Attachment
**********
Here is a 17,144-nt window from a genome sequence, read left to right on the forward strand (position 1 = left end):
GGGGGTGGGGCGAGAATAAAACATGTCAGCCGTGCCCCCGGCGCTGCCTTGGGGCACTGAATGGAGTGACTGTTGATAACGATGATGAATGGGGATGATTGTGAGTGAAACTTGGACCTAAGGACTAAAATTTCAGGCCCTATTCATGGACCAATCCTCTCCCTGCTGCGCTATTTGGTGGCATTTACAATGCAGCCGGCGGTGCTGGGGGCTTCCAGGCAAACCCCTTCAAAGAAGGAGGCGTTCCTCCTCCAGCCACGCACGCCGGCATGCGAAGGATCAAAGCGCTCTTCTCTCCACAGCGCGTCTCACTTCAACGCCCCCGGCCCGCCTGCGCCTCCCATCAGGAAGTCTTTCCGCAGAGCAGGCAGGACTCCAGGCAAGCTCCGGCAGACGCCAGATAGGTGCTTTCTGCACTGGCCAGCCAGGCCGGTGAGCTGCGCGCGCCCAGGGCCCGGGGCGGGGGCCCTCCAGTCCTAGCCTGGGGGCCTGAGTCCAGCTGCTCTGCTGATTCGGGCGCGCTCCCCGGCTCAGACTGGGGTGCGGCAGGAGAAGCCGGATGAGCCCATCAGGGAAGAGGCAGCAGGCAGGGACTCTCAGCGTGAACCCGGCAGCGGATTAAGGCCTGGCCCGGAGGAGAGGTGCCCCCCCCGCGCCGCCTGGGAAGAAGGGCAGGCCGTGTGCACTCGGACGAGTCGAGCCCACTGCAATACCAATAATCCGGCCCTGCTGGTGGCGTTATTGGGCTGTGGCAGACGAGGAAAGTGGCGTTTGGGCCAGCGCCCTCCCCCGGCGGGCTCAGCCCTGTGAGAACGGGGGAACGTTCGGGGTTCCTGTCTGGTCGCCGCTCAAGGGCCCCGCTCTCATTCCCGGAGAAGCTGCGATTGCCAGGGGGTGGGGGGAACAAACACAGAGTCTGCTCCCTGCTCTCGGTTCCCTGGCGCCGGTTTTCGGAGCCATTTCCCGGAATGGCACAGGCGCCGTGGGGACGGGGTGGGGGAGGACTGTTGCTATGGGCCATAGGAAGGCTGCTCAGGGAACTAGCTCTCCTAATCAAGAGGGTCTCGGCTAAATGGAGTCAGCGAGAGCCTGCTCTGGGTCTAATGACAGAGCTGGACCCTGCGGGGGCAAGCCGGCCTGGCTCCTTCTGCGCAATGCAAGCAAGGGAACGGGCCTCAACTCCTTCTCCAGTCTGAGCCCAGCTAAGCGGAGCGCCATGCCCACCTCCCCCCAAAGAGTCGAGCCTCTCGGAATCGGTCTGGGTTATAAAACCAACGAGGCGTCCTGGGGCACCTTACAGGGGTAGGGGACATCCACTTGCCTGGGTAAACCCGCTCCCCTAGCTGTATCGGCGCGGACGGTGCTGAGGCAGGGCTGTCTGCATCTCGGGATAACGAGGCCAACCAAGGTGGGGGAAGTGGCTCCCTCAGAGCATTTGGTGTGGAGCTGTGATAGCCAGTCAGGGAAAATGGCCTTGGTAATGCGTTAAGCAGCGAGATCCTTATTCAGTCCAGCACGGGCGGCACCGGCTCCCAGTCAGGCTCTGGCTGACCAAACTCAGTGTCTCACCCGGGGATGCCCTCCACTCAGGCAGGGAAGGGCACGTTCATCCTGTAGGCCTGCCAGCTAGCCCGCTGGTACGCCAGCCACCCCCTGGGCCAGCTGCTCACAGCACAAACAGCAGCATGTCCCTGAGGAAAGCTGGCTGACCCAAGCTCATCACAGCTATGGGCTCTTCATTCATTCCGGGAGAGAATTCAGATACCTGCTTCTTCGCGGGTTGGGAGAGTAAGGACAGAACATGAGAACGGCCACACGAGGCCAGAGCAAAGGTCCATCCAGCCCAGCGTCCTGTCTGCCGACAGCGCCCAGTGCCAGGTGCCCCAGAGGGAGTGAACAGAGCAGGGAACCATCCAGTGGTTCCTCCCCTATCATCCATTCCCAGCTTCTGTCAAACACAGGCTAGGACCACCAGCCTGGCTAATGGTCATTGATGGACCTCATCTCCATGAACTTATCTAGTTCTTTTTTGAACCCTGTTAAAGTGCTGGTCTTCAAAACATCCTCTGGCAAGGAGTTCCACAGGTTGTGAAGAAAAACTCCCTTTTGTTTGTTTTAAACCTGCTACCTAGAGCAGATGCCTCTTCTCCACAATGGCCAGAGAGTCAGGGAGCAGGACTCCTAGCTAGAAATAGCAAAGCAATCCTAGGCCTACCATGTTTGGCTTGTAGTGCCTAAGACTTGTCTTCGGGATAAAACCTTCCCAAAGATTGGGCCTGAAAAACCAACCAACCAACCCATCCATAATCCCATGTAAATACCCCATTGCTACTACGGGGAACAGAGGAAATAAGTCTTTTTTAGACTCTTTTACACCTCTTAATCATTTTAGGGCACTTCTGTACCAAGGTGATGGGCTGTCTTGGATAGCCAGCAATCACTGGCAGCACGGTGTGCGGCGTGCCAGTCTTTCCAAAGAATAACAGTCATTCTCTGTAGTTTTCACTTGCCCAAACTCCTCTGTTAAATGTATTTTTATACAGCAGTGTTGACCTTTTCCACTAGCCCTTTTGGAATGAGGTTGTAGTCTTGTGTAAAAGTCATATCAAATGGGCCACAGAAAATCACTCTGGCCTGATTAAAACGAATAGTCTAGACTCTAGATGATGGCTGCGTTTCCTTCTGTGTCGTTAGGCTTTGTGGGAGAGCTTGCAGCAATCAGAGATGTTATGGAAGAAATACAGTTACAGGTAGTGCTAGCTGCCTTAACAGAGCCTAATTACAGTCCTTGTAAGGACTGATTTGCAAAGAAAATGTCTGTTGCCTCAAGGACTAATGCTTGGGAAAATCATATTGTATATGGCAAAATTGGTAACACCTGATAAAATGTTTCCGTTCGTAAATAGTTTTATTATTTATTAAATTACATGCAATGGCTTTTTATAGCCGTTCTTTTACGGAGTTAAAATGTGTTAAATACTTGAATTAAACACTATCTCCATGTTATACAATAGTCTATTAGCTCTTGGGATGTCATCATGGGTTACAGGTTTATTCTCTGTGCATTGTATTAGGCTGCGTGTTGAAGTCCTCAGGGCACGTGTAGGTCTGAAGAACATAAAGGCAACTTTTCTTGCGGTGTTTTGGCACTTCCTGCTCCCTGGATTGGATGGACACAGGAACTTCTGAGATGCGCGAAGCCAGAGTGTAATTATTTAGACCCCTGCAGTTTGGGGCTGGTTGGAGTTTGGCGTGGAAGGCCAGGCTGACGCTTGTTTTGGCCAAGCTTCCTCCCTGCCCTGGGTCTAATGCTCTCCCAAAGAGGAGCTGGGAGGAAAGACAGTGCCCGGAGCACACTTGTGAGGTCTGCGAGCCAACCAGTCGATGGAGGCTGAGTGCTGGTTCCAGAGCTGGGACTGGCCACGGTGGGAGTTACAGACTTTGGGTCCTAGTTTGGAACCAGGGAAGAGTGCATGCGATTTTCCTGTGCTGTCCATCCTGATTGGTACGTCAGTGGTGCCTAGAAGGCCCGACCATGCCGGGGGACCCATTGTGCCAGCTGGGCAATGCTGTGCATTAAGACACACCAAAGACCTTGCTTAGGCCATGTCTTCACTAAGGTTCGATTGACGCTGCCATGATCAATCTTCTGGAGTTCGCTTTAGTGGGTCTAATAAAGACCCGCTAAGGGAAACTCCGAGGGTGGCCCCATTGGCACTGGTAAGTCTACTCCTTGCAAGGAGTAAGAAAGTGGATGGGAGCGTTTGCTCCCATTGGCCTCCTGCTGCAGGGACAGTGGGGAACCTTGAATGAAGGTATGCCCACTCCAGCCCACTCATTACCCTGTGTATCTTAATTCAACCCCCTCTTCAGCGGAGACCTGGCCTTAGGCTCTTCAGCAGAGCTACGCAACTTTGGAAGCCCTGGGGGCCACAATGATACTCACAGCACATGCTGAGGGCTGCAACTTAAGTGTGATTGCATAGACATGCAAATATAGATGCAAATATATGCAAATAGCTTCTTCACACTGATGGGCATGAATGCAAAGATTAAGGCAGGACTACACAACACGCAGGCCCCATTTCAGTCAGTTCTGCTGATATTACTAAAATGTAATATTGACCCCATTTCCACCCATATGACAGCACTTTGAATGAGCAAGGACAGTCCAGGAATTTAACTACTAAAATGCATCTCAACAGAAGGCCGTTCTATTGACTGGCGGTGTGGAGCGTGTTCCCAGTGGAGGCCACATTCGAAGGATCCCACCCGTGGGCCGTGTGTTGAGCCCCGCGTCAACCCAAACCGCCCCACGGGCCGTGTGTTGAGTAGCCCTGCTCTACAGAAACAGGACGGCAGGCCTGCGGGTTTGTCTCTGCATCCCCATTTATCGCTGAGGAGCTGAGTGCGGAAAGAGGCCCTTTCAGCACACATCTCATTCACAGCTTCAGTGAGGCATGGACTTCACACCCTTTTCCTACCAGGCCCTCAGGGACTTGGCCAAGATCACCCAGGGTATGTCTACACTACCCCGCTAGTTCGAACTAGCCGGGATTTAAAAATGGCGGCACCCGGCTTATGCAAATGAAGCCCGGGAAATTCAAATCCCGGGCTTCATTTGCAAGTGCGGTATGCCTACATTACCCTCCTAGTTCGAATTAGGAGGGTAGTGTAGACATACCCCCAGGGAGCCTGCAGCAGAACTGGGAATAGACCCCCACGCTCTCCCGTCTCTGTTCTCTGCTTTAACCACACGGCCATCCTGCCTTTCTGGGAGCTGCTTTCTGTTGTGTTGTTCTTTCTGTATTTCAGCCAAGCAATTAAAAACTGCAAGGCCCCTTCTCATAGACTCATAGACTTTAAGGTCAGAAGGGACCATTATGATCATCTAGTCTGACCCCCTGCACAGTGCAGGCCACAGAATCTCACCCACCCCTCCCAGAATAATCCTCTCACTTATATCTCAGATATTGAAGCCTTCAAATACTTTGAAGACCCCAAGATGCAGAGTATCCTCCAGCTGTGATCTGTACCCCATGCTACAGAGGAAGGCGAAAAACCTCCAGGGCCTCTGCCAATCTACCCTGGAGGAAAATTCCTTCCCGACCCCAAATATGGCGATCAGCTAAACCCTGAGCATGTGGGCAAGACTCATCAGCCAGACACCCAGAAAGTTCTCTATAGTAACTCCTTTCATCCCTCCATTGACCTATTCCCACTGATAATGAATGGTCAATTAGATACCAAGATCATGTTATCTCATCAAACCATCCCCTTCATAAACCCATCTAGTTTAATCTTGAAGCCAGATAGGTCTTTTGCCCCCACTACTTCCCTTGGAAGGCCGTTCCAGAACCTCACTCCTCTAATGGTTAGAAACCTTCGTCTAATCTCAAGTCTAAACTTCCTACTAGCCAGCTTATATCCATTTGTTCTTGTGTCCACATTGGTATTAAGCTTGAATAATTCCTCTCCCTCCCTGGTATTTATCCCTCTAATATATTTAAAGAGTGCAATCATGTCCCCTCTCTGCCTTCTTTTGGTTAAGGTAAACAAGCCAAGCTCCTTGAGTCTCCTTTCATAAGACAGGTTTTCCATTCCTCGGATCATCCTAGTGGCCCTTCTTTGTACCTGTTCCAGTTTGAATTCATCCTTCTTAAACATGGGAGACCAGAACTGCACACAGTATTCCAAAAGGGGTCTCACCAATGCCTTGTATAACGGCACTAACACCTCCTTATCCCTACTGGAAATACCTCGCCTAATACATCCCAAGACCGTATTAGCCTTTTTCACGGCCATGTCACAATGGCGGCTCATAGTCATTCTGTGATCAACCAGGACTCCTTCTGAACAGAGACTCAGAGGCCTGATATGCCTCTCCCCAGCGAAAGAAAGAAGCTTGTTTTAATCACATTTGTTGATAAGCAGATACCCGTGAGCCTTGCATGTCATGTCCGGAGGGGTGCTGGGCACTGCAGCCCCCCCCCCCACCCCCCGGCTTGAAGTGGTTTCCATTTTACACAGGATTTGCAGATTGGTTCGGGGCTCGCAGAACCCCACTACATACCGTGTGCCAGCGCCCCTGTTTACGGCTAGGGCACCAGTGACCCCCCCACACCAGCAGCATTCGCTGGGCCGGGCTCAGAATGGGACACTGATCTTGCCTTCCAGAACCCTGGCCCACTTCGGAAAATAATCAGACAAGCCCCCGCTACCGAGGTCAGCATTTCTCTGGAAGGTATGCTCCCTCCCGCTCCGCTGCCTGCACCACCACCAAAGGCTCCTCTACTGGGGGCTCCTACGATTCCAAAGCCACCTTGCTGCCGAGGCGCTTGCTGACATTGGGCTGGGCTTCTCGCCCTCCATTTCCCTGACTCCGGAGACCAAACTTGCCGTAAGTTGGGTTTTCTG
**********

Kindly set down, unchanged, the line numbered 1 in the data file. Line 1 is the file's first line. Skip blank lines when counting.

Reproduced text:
Here is a 17,144-nt window from a genome sequence, read left to right on the forward strand (position 1 = left end):